Thursday, February 21, 2008

Australian Workplace Agreements: non-existent figures released

From an Australian Government press release:

The Workplace Authority has provided the Government with data compiled and analysed from a sample of over 1700 Australian Workplace Agreements lodged between April and October 2006, data the previous Liberal government claimed didn’t exist.

The analysis of the 1748 AWAs shows that 89 per cent removed at least one so-called protected award condition:

  • 89 per cent excluded one or more so-called protected award conditions
  • 83 per cent excluded two or more so-called protected award conditions
  • 78 per cent excluded three or more so-called protected award conditions
  • 71 per cent excluded four or more so-called protected award conditions
  • 61 per cent excluded five or more so-called protected award conditions
  • 52 per cent excluded six or more so-called protected award conditions
  • 40 per cent excluded seven or more so-called protected award conditions
  • 30 per cent excluded eight or more so-called protected award conditions
  • 16 per cent excluded nine or more so-called protected award conditions
  • 8 per cent excluded ten or more so-called protected award conditions
  • 2 per cent excluded all eleven so-called protected award conditions

The analysis also revealed the so-called protected award conditions that were most frequently removed:

  • 70 per cent removed shift work loadings
  • 68 per cent removed annual leave loadings
  • 65 per cent removed penalty rates
  • 63 per cent removed incentive based payments and bonuses
  • 61 per cent removed days to be substituted for public holidays
  • 56 per cent removed monetary allowances
  • 50 per cent removed public holidays payment
  • 49 per cent removed overtime loadings
  • 31 per cent removed rest breaks
  • 25 per cent removed declared public holidays

The limited data revealed that 75 per cent of the 1487 AWAs sampled did not provide for a guaranteed wage increase.

These are the statistics the former Liberal government didn’t want to tell the Australian people about. These are the individual statutory agreements that the Liberal Party brought to Australian working families.

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3 Comments:

Blogger Father Park said...

Well done Jacob.

It was well known before the election just how poorly these figures would reflect on both the legislation and the businesses rolling then out. It is the reason Joe Hockey and the government refused to release them. All that time.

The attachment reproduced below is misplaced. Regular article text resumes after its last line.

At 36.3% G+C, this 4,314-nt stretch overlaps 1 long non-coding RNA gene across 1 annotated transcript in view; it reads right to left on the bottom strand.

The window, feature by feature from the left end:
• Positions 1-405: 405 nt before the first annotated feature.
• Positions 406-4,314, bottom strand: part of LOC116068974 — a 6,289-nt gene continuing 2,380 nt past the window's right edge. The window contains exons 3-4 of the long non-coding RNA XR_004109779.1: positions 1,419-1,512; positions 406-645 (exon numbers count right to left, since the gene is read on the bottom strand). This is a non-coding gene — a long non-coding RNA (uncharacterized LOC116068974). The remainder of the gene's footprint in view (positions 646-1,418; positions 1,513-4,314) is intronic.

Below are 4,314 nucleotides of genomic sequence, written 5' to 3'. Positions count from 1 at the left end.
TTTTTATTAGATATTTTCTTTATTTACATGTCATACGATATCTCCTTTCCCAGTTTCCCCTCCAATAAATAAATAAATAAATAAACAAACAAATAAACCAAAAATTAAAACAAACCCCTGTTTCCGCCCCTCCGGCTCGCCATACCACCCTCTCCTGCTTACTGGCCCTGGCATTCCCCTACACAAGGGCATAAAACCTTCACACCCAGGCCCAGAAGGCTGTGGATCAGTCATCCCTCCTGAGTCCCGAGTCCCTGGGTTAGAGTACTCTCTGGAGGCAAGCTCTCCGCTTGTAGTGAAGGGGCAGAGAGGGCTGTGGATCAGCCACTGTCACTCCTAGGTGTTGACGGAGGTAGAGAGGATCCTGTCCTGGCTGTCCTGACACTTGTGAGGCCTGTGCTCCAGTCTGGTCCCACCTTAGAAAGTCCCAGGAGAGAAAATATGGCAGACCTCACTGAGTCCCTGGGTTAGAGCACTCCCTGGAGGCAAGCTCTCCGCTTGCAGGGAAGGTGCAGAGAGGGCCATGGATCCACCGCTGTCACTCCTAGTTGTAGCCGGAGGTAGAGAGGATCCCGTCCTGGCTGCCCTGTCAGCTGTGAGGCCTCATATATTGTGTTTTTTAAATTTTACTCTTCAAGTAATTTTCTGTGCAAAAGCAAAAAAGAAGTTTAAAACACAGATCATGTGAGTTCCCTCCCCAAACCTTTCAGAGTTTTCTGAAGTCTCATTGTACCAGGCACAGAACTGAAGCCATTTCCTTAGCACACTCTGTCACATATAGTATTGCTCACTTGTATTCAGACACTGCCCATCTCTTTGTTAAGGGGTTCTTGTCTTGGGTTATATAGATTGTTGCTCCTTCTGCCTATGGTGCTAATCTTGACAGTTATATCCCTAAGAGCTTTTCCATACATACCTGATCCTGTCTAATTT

It was the reason - aside from polling figures indicating Howard and his government were looking at life in the sewer - that JWH suffered the epihany of a "fairness test" that was never, ever warranted.

The Australian public knew it without the figures being released. If the evidence had been otherwise the the Howard government would have run on it. As it was they neither had the courage of their convictions to release the figures and argue their case, nor to be honest with the electorate.

But, of course, to point any of this out prior to the election was to be "relentlessly partisan" and to criticise the failure to make public the information was to indulge in a "partisan frenzy".

It matters not, in the end, how many were covered by these agreements as this was the Howard government's preferred contract of employment. This is what it was busily encouraging business to roll out. Until, of course, the epiphany; an epiphany Hendy described as a "betrayal".

21/2/08 5:45 PM  
Anonymous Jacob said...

It kind of defies rational explanation how the Coalition thought they could sustain the subterfuge without a 'battler' backlash. Perhaps, rather than pull those OEA figures out of their hat, they were hoping instead to pull out those 'lowest employment figures in a generation' to demonstrate the wisdom of their policy.

Then the battlers would have had to choose between their own 'cushy' employment conditions and 'the greater good' - which in this instance happens to coincide with the interests of business groups, the Libs' core constituency.

Oh, the selfishness of those rational actors who choose to pursue their own interests at the expense of the greater social good - it goes against all core Liberal values.

21/2/08 9:44 PM  
Blogger Caz said...

Here's the thing: AWAs *work* for people in office jobs at the middle and upper levels, or in professional blue collar jobs (eg, the mining and construction industries, both of which have some serious money paid for many of the jobs). Such people don't get paid for nor receive ANY of those "protected award conditions", which is pretty much OK, sort of, since that's why you get paid the middling to big bucks.

The Howard gov't's idiocy was in trying to apply those very same standards to the average worker on very average and below average incomes, who already had little or no control over their jobs in the first place.

23/2/08 8:32 PM  

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